From your morning smoothie to the evening meal, the kitchen is a hive of activity for most families. But that means it also consumes a healthy amount of energy.
Are you doing all you can to minimize the kilowatt-hours and water you use in the kitchen? Take a peek at this list and see what can be done to reduce your use and keep more of your hard-earned green in your pocket.
Dishwasher: Which is more energy efficient? Washing dishes by hand or running the dishwasher? Dishwashers not only reduce your annual utility bills by $40, they also don’t use much electricity, amounting to 2 percent of our annual energy costs. Still, you can save more with wise usage, such as:
- Using the energy-saving settings on your model.
- Opting for air drying over heated.
- Running the dishwasher only with a full load.
Hot water: Maintaining that ready supply of hot water amounts to 18 percent of the energy consumed in your home, according to the U.S. Energy Information Administration. Lower the temperature to 120 degrees Fahrenheit, and you’ll trim the costs as well as reduce the risk of injury from a hot water burn.
Oven: You already know that it saves energy to keep the oven closed as much as possible. But did you know you can get away with skipping the step of preheating the oven? Casseroles and roasted meats and veggies don’t need a preheated oven to cook and brown to perfection. Keep in mind, you should preheat for items that require precision in heat and timing, such as breads and cakes.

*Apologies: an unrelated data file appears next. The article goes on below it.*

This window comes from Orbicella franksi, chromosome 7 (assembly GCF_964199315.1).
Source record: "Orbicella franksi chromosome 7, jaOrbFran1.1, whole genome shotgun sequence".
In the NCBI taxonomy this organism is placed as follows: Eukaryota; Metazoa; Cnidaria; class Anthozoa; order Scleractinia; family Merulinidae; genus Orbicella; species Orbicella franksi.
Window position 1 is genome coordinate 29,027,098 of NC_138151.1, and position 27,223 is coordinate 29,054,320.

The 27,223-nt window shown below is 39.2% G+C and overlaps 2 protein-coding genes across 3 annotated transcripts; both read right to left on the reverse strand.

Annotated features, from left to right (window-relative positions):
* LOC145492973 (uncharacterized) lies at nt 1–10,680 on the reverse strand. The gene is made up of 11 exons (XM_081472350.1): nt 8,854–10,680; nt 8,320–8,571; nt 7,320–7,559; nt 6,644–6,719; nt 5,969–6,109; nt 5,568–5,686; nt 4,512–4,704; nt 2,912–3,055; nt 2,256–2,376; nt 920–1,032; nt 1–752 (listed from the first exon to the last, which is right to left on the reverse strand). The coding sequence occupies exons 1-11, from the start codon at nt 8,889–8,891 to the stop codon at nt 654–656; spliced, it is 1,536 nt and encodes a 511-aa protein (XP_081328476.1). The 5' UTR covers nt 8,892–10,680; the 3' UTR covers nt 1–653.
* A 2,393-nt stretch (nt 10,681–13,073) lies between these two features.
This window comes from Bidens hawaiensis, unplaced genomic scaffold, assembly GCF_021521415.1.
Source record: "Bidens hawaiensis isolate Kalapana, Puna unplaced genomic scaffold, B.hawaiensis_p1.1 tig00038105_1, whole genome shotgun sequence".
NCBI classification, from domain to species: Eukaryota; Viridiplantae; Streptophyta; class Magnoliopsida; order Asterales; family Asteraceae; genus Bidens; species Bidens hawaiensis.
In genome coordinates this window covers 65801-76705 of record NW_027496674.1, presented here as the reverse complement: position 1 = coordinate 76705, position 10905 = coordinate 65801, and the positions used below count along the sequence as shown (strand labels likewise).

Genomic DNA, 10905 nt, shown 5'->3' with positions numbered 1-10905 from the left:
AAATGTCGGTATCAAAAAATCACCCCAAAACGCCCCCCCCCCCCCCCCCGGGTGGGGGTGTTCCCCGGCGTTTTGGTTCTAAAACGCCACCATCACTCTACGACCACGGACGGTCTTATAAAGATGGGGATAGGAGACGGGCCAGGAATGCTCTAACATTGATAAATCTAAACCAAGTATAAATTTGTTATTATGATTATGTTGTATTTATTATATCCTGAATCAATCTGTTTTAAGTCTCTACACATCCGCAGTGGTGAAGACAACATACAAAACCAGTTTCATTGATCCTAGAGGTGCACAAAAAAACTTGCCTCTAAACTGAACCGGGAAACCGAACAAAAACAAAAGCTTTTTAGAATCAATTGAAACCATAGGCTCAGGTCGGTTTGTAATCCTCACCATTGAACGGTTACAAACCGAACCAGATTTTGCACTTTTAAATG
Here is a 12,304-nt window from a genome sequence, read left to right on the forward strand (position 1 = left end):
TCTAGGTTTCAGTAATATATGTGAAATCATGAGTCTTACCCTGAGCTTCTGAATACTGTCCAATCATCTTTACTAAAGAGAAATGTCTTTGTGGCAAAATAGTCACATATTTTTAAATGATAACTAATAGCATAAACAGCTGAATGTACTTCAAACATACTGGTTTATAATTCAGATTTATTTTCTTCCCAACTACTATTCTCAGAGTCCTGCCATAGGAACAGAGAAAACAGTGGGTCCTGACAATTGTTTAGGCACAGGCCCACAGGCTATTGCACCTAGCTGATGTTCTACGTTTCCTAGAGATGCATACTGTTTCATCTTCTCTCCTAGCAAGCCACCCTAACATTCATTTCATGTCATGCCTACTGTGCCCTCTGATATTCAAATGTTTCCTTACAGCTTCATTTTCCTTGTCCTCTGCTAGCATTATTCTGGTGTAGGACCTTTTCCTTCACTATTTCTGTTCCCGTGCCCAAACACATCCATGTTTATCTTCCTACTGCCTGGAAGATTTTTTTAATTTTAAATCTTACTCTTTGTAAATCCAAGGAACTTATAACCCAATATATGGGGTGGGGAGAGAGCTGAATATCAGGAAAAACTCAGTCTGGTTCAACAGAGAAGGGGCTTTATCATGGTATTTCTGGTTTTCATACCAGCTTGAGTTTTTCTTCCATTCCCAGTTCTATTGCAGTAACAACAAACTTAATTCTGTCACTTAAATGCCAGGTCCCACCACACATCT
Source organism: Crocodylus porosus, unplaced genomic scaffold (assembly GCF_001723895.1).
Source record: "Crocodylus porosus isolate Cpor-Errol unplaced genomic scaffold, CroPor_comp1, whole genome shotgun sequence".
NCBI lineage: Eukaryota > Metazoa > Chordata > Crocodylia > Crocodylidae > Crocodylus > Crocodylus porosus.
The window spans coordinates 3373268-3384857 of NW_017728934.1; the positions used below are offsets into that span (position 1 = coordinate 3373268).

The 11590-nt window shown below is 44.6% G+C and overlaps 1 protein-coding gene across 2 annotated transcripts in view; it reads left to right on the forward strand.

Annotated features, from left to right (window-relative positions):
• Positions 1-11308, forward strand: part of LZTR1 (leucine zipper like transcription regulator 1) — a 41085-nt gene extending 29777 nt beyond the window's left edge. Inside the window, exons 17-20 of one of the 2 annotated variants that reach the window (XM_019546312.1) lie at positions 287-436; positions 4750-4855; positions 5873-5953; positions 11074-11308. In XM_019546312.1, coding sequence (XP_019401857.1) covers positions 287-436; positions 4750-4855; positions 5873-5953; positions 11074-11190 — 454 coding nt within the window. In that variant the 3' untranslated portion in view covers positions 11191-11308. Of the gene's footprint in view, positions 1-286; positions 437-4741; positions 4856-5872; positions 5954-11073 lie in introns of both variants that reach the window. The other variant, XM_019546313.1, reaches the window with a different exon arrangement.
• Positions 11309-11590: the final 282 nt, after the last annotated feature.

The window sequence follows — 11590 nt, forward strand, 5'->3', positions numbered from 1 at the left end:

Refrigerator: We don’t always think to do this, but it’s important to pull the fridge out from the wall a couple times a year, and clear the dust and grime from the coils. This will help the refrigerator remove heat from inside the unit more efficiently. (You may need to invest in a small brush designed for cleaning metal coils.)
Also, keep the temperature set at 35-38 degrees F. (If you don’t have one of those numbered temperature adjusters, invest in a refrigerator thermometer.)
Speaking of the fridge, do you have a spare unit in the garage? If your garage is hot in the summer, that means your cooling unit is working extra hard. When you can, manage with one fridge and unplug it. If you must have the extra, move it someplace cooler, such as the basement.
Heat is on: When it’s blazing hot, using the oven will raise the temperature of your home, making your air conditioner work longer and harder. Cut down on the residual heat and opt for the microwave oven or slow-cooker. Or, step outside and fire up the grill.
The kitchen is probably one of the most popular rooms in your house, and reducing your energy usage here might lead to saving on your energy bill.